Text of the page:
From: Eliezer S. Yudkowsky (firstname.lastname@example.org)
Date: Sat Feb 14 2004 - 20:24:08 MST
Keith Henson wrote:
> This is important because the *ethics* of superhuman intelligences
> depend on the underlying physics.
> If you have FTL, the ethics of the future are more on the scale of
> taking care of your body vs having to deal with other independent
> superhuman intelligences.
You're natural-selection-o-morphizing here. You deal with cognitive
systems that tend to have "utility functions" (not real utility functions,
of course, but cognitive dynamics that make choices) centered around their
own physical locations. Actually, the utility doesn't follow the
location, it follows the genes - but one's own genes tend to be reliably
located in the same place as one's own brain. In biological cases where
this is violated, and to the exact extent it is violated, the "utility"
always follows the genes, not the physical location.
"Self"-centered utility with copying deixis is an easy idiom for natural
selection (though, even there, it is frequently violated). It need not
apply at all to superintelligences. There is no reason why an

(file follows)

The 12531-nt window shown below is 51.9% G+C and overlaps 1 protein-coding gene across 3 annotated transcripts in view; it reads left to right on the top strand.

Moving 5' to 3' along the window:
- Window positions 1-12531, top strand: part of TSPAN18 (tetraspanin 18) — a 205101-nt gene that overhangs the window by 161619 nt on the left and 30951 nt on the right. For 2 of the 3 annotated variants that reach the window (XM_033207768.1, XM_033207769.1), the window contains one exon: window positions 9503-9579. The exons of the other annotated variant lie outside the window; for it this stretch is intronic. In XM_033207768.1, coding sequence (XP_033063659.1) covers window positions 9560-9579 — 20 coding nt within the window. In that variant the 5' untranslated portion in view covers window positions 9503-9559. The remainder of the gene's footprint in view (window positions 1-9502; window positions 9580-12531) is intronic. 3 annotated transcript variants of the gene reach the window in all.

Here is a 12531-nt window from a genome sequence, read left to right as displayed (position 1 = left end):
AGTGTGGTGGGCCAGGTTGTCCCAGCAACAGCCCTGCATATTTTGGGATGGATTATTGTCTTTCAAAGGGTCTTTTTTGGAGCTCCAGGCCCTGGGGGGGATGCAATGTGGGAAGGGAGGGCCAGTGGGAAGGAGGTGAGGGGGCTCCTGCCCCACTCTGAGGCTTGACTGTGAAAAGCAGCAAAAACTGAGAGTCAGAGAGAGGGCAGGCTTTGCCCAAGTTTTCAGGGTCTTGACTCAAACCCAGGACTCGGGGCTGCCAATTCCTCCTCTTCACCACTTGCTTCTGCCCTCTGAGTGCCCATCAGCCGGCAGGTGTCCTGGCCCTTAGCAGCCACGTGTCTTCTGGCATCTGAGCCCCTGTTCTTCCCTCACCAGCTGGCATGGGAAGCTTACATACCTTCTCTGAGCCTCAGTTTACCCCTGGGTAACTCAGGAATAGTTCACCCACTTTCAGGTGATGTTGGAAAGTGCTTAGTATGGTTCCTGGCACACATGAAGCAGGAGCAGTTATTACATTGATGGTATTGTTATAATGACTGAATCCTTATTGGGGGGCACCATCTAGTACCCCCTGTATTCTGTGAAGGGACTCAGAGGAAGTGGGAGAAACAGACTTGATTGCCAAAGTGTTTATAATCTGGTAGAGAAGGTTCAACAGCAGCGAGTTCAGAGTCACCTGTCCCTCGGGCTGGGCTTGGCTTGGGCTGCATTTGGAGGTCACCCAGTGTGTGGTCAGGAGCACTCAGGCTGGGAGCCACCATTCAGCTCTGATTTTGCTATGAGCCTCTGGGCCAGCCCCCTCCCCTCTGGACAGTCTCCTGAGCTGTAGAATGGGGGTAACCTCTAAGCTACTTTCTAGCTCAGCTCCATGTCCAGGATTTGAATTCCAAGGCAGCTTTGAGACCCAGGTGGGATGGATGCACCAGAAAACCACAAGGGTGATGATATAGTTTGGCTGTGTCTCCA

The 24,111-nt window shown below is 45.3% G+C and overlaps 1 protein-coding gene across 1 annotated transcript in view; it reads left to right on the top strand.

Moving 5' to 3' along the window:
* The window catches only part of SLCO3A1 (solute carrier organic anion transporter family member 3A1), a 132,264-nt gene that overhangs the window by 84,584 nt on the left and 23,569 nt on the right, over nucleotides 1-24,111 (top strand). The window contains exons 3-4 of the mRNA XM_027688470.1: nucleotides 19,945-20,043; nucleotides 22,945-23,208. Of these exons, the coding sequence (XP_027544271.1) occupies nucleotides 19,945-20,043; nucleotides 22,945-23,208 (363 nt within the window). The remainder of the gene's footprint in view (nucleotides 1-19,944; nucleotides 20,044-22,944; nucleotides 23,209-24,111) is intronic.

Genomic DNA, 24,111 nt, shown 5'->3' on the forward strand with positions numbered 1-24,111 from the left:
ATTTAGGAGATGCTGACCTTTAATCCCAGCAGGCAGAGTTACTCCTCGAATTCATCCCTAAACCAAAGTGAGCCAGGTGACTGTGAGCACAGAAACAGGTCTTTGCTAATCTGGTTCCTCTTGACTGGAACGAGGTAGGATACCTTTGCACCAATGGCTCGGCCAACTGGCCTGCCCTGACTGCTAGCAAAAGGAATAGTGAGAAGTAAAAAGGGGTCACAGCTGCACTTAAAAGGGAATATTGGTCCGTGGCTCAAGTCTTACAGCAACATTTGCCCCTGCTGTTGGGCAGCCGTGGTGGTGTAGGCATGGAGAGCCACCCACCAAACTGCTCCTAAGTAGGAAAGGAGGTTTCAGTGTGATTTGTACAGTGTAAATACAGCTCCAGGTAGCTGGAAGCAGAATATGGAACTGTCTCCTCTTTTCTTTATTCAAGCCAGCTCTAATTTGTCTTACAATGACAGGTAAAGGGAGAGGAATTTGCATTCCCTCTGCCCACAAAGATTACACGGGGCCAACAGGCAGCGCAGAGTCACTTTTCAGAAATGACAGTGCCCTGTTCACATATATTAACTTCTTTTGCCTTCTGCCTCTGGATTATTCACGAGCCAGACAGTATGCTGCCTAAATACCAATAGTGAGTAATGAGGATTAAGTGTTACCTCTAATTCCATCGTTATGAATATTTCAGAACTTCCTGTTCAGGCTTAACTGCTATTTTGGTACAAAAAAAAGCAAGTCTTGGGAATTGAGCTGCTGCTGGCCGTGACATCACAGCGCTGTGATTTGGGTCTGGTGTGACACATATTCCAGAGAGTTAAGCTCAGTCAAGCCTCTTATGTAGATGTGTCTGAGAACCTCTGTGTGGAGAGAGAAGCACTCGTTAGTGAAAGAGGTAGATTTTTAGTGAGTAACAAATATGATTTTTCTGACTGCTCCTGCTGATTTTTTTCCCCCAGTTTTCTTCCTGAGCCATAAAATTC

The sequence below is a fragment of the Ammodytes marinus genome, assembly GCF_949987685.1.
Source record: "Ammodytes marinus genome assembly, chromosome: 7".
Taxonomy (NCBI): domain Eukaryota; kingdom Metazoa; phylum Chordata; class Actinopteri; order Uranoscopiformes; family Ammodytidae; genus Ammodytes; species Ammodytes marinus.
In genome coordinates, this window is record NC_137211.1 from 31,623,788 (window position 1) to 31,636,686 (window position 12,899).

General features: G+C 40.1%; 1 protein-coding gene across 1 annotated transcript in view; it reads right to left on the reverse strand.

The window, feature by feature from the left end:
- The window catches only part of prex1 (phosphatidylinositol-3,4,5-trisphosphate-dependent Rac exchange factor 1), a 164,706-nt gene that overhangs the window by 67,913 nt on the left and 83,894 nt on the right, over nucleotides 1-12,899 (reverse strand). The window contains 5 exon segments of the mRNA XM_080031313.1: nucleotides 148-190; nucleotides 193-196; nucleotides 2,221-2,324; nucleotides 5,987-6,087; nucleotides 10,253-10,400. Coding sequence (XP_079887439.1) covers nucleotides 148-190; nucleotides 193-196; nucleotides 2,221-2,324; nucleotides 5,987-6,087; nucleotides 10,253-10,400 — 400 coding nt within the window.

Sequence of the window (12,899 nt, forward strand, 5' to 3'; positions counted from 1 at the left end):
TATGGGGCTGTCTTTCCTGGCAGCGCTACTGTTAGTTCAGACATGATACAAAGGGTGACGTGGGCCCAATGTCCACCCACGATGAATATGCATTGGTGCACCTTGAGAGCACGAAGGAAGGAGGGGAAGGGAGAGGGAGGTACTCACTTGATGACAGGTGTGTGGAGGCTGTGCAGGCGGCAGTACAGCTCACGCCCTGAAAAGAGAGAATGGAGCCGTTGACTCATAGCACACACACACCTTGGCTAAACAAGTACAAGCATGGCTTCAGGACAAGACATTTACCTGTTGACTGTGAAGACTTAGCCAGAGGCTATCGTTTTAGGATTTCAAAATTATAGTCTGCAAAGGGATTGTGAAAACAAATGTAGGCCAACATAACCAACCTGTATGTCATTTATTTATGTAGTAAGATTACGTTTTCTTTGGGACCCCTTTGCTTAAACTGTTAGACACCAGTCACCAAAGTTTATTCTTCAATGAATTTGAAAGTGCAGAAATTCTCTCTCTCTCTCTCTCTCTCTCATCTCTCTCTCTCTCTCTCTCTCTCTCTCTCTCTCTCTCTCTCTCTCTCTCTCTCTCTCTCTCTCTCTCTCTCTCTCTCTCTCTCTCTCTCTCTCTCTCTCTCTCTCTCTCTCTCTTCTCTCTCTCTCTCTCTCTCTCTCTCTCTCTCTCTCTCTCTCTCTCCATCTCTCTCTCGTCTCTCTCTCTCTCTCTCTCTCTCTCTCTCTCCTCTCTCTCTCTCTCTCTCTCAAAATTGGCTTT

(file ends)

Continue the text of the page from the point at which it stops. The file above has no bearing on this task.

optimization control process transforming distant matter into a copy of
the optimization control process would need to imbue that copy of the
control process with different optimization criteria than the original,
i.e., an expected utility optimization process extending itself throughout
space has no conflicts of interest with distant parts of itself. This can
hold true for arbitrarily great communication delays without introducing
any obvious difficulties I can see.
> It also leads to some very interesting questions about how physically
> large a superhuman intelligence can be. At some point there is no
> utility in absorbing more matter.
I'm planning to talk about this part with Ben.
-- Eliezer S. Yudkowsky http://singinst.org/ Research Fellow, Singularity Institute for Artificial Intelligence
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